Prakash Kashwan (UConn): Greening a Machiavellian State? Insights for International Environmental Governance. Alyssa Johl (CIEL) and Sebastien Duyck (Lapland): Promoting Human Rights in the Future Climate Regime. Sandra B. Zellmer (Nebraska): Treading Water While Congress Ignores the Nation's Environment. We need a war on coal: Peter Singer on why it’s wrong for affluent Westerners to inflict the damages of climate change on the world’s poor. Will coal survive the EPA’s new carbon rules? The EPA unveils a rule that could make it impossible to build new coal plants for years to come (and more and more and more). Nora Caplan-Bricker on how the EPA case could determine the fate of Obama's ambitious climate plan. What have we actually learned about global warming in the last 25 years? Climate science has advanced a lot since 1990 — but it's striking how many basic conclusions have stayed the same. How much global warming will happen before you kick the bucket? Stephan Lewandowsky, James Risbey, and Naomi Oreskes on how climate change is not all disaster and uncertainty. Lindsay Abrams interviews Bill McKibben: “Being green won’t solve the problem”. Can we finally have a serious talk about population? Chris Mooney reviews Countdown: Our Last, Best Hope for a Future on Earth? by Alan Weisman (and more). Who, we ask now, will populate the Greenland of the melting princess, fill the single clear window we have on climate change? They’re taking over: Tim Flannery reviews Stung! On Jellyfish Blooms and the Future of the Ocean by Lisa-ann Gershwin.


Hu Shuqin (Qingdao): A Relevance Theoretic Analysis of Verbal Humor in The Big Bang Theory. Neil Irwin interviews Robert Shiller: “When I look around I see a lot of foolishness, and I can’t believe it’s not important economically”. Justin Fox on what the Great Fama-Shiller Debate has taught us. From PopMatters, Jane Potthast on reconsidering aesthetic anachronism; and A. Bowdoin Van Riper on Hollywood, history, and the art of the Big Anachronism. Timothy B. Lee on how the Tea Party broke the Constitution: The American system of government requires compromise — and the tea party is making the GOP incapable of compromising. From Crime Library, a look at the most compelling crime photos of all time and the most famous murders of every US city; and no murders occurred in New York City last week. John Sides on how the electoral ramifications of the shutdown are far from clear: Democrats are excited and Republicans are gloomy — it's far too soon for either reaction. Nate Cohn on how the GOP can't survive without the Tea Party. Alex Howard on how the first Internet president produced the government’s biggest, highest-stakes Internet failure. Brad Plumer on why hitting the debt ceiling would be terrible even if we didn’t default. Felix Salmon on how the default has already begun: Every day that goes past is a day where trust and faith in the US government is evaporating — and once it has evaporated, it will never return.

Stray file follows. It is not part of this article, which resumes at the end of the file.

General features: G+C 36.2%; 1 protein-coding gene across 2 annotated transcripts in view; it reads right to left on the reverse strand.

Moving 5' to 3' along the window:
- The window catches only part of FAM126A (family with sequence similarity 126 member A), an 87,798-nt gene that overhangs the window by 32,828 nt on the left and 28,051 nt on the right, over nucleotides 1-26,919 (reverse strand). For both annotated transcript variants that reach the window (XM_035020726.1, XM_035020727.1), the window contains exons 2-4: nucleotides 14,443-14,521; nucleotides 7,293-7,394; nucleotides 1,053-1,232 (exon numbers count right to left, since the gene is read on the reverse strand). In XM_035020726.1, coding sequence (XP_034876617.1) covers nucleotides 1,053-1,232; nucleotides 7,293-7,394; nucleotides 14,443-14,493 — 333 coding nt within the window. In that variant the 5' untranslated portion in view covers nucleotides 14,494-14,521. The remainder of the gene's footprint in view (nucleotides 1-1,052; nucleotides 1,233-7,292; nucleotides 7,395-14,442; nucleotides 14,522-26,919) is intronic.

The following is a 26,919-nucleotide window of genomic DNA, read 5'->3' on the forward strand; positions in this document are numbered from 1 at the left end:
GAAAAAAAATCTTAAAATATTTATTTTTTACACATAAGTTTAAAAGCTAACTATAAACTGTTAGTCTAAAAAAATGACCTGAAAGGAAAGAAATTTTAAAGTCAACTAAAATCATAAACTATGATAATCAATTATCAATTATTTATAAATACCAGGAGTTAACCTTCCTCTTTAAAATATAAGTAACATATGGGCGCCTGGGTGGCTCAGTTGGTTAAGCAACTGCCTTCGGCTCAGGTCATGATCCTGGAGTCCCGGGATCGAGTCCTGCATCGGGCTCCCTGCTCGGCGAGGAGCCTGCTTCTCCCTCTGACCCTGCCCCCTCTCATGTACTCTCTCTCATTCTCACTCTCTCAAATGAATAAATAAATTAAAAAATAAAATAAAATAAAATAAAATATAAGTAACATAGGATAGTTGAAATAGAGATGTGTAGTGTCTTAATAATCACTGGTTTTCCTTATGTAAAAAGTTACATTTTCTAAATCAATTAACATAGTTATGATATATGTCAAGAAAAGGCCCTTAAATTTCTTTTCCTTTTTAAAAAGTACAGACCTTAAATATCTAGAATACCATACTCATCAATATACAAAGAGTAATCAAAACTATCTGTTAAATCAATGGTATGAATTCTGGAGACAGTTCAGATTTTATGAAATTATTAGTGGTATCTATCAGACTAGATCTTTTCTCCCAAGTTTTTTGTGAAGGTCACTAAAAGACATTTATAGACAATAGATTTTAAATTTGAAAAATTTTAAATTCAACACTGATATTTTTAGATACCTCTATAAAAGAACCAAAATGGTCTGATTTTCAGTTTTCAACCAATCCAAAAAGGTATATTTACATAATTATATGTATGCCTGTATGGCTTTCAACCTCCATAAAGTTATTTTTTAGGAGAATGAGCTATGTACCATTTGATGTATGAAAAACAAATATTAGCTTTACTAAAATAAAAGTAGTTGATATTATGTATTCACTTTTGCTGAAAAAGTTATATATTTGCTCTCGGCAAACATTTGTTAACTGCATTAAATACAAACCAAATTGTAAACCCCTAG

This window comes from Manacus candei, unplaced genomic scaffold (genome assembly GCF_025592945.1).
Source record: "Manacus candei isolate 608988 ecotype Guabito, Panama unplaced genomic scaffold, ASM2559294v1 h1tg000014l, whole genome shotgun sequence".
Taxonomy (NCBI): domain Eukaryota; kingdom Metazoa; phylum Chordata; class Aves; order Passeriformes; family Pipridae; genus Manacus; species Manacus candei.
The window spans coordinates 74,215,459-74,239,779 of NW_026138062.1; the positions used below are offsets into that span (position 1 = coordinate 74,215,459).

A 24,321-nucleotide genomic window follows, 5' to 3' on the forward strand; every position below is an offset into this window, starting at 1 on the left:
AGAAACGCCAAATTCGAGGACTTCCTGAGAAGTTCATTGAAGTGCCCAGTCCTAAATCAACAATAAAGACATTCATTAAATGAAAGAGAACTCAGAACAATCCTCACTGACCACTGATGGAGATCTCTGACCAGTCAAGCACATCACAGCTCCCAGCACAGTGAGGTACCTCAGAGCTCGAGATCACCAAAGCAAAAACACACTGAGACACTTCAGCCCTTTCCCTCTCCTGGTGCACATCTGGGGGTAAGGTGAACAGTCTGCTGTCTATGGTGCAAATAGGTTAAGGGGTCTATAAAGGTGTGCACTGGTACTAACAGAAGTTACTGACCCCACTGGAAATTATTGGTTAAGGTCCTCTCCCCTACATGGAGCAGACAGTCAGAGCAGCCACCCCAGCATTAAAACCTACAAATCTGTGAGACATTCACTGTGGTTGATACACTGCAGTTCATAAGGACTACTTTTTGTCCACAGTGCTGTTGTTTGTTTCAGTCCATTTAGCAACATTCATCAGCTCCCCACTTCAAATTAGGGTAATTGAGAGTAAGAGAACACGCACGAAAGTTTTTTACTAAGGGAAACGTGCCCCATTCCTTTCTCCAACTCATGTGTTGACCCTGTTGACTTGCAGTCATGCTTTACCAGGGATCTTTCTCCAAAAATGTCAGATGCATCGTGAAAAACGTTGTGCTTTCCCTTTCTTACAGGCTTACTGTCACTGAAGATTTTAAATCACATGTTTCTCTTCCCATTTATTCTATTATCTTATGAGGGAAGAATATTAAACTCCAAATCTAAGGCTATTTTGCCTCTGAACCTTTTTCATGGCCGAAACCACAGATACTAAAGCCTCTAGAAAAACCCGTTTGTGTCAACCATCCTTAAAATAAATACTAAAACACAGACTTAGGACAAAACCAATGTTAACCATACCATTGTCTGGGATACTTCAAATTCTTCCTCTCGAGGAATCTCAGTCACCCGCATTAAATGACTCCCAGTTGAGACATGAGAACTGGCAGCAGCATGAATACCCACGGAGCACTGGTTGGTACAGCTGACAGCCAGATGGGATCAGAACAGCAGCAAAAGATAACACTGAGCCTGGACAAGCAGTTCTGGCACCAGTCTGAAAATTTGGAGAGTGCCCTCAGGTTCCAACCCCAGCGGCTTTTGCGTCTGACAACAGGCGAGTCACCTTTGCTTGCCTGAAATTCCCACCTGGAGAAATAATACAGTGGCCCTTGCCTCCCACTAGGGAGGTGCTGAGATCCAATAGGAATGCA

A new issue of Ryerson Review of Journalism is out. Tim Groeling (UCLA) and Matthew Baum (Harvard): Partisan News Before Fox: Newspaper Partisanship and Partisan Polarization, 1881-1972. Kenneth S. Rogerson (Duke): Fact Checking the Fact Checkers: Verification Web Sites, Partisanship and Sourcing. Rosie Gray and Jessica Testa on the inside story of Mint Press News’ defense of Assad: A small Minnesota news outlet caused a storm when it ran a story claiming Syria’s rebels carried out a chemical attack near Damascus in August. Is Barrett Brown a journalist or an activist? Regardless of the answer, his case is an outrage. Freedom of information: Ken Auletta on the newspaper that took on the N.S.A. Meet the NSA-proof Drop Box for whistleblowers: A new way for sources to reach journalists, based on technology developed by the late activist and coder Aaron Swartz. From the Tow Center, a look at the effects of mass surveillance on journalism. Amy Davidson on when journalists are called traitors. Glenn Greenwald on the perfect epitaph for establishment journalism. Philip Di Salvo on the rise of the drone-journalists. Peta Krost Maunder on the future of investigative journalism. Street-beat confidential: Journalist Juan Gonzalez has been writing about wrongs for thirty-five years — what's he got today? Alex Pareene on how Politico invents/generates “news”. Laura Bennett on the weird, desperate world of Washington Post TV. Matthew Engel reviews Romps, Tots and Boffins: The Strange Language of News by Robert Hutton.

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